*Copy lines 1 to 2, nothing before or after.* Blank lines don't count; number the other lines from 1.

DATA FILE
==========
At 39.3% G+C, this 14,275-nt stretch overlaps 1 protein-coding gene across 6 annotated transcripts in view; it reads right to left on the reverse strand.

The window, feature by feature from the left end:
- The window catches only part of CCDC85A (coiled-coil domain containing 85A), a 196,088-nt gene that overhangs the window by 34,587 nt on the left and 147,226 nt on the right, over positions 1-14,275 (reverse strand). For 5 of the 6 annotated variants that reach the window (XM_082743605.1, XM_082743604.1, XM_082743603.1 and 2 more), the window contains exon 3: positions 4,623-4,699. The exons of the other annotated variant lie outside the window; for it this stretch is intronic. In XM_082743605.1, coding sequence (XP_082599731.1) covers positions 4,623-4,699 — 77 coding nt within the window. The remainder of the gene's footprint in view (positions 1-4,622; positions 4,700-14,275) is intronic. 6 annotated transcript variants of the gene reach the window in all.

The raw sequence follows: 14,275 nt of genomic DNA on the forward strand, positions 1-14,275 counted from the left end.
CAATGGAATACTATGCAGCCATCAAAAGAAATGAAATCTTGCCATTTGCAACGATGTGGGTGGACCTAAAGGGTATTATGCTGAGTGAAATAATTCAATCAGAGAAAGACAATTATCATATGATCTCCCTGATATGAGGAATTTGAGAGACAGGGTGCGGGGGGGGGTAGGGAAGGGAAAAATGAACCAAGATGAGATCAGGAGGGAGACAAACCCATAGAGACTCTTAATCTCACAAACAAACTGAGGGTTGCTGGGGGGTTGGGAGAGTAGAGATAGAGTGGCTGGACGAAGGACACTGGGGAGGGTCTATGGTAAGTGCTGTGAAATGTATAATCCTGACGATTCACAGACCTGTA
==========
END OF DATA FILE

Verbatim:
At 39.3% G+C, this 14,275-nt stretch overlaps 1 protein-coding gene across 6 annotated transcripts in view; it reads right to left on the reverse strand.

The window, feature by feature from the left end: